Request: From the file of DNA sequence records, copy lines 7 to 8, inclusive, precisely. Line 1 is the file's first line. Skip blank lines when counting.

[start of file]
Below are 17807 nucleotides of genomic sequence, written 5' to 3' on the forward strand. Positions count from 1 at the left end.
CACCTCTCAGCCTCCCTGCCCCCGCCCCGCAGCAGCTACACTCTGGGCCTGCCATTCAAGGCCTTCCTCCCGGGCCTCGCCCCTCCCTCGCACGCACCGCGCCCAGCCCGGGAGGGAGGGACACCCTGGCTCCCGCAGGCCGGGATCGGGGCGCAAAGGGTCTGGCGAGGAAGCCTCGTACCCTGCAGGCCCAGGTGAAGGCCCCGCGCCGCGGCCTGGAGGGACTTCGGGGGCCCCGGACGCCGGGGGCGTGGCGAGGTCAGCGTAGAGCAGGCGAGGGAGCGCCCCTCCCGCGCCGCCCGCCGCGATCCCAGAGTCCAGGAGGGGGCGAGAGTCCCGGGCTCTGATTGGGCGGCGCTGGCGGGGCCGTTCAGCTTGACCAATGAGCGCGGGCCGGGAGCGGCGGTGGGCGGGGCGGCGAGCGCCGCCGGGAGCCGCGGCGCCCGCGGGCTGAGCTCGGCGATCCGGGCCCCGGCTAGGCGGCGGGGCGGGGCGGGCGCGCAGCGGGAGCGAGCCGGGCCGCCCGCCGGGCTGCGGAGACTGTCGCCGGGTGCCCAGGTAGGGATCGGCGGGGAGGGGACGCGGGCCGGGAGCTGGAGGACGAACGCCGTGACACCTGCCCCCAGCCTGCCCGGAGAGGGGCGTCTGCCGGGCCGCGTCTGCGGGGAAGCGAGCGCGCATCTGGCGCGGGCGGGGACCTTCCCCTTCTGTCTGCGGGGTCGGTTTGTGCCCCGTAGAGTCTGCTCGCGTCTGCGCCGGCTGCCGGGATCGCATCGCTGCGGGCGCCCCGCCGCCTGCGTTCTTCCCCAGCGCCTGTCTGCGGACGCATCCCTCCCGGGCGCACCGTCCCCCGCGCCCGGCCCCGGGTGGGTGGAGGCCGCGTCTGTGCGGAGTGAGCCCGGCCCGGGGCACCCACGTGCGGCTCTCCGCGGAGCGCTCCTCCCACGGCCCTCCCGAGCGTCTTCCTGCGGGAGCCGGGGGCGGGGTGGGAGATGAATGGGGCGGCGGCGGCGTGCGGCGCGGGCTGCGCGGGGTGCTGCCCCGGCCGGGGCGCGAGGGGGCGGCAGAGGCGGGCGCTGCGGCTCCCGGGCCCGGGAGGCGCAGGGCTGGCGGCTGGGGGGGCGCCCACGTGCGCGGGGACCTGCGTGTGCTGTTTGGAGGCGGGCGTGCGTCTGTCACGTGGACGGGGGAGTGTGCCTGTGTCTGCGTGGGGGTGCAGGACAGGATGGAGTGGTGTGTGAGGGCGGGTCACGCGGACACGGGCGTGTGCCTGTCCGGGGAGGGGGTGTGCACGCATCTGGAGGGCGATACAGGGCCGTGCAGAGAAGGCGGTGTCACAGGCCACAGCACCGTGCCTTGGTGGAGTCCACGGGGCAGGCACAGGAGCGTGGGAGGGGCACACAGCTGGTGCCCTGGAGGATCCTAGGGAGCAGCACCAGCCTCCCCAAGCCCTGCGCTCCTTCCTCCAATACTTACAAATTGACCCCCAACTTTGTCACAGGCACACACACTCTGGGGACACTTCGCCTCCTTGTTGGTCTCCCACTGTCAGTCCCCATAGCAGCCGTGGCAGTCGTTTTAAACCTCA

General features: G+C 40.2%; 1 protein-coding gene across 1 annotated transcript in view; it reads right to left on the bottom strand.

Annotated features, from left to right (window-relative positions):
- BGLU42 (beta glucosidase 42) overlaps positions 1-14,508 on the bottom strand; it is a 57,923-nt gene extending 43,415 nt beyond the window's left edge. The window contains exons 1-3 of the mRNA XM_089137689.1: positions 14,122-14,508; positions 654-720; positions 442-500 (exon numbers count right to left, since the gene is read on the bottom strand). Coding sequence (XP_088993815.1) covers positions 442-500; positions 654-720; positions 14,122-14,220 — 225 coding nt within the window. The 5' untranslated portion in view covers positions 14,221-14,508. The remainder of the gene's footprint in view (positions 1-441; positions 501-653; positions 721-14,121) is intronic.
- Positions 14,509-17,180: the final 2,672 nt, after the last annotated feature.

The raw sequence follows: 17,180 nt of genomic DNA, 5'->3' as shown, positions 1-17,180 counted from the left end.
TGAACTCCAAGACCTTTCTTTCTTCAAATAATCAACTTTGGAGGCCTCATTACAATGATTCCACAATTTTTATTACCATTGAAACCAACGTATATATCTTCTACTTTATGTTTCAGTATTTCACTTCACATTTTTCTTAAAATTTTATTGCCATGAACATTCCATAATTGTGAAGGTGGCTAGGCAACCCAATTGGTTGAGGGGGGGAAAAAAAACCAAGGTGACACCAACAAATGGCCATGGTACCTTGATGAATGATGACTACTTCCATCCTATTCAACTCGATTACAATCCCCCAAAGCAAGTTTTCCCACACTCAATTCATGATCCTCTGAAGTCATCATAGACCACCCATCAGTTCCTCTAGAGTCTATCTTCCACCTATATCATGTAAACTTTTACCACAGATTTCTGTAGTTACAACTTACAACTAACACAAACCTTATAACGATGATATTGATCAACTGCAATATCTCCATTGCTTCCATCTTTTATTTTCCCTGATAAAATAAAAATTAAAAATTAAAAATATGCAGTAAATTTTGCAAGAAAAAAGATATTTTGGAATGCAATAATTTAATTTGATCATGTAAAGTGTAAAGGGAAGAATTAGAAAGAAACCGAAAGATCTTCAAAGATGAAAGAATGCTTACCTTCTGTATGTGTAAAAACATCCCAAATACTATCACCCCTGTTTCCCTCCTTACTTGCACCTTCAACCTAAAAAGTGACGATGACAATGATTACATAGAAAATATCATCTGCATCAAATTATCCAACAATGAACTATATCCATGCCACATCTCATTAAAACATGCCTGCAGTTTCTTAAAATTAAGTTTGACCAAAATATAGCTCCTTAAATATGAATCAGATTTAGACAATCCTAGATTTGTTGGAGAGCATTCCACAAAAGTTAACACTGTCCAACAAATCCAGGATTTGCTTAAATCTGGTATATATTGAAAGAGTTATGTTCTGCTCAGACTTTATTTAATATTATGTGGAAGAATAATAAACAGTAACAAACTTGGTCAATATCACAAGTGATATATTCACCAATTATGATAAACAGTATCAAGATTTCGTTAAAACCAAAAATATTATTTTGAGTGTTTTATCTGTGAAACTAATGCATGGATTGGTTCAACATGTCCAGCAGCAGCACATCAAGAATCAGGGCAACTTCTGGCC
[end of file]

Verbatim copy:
The raw sequence follows: 17,180 nt of genomic DNA, 5'->3' as shown, positions 1-17,180 counted from the left end.
TGAACTCCAAGACCTTTCTTTCTTCAAATAATCAACTTTGGAGGCCTCATTACAATGATTCCACAATTTTTATTACCATTGAAACCAACGTATATATCTTCTACTTTATGTTTCAGTATTTCACTTCACATTTTTCTTAAAATTTTATTGCCATGAACATTCCATAATTGTGAAGGTGGCTAGGCAACCCAATTGGTTGAGGGGGGGAAAAAAAACCAAGGTGACACCAACAAATGGCCATGGTACCTTGATGAATGATGACTACTTCCATCCTATTCAACTCGATTACAATCCCCCAAAGCAAGTTTTCCCACACTCAATTCATGATCCTCTGAAGTCATCATAGACCACCCATCAGTTCCTCTAGAGTCTATCTTCCACCTATATCATGTAAACTTTTACCACAGATTTCTGTAGTTACAACTTACAACTAACACAAACCTTATAACGATGATATTGATCAACTGCAATATCTCCATTGCTTCCATCTTTTATTTTCCCTGATAAAATAAAAATTAAAAATTAAAAATATGCAGTAAATTTTGCAAGAAAAAAGATATTTTGGAATGCAATAATTTAATTTGATCATGTAAAGTGTAAAGGGAAGAATTAGAAAGAAACCGAAAGATCTTCAAAGATGAAAGAATGCTTACCTTCTGTATGTGTAAAAACATCCCAAATACTATCACCCCTGTTTCCCTCCTTACTTGCACCTTCAACCTAAAAAGTGACGATGACAATGATTACATAGAAAATATCATCTGCATCAAATTATCCAACAATGAACTATATCCATGCCACATCTCATTAAAACATGCCTGCAGTTTCTTAAAATTAAGTTTGACCAAAATATAGCTCCTTAAATATGAATCAGATTTAGACAATCCTAGATTTGTTGGAGAGCATTCCACAAAAGTTAACACTGTCCAACAAATCCAGGATTTGCTTAAATCTGGTATATATTGAAAGAGTTATGTTCTGCTCAGACTTTATTTAATATTATGTGGAAGAATAATAAACAGTAACAAACTTGGTCAATATCACAAGTGATATATTCACCAATTATGATAAACAGTATCAAGATTTCGTTAAAACCAAAAATATTATTTTGAGTGTTTTATCTGTGAAACTAATGCATGGATTGGTTCAACATGTCCAGCAGCAGCACATCAAGAATCAGGGCAACTTCTGGCC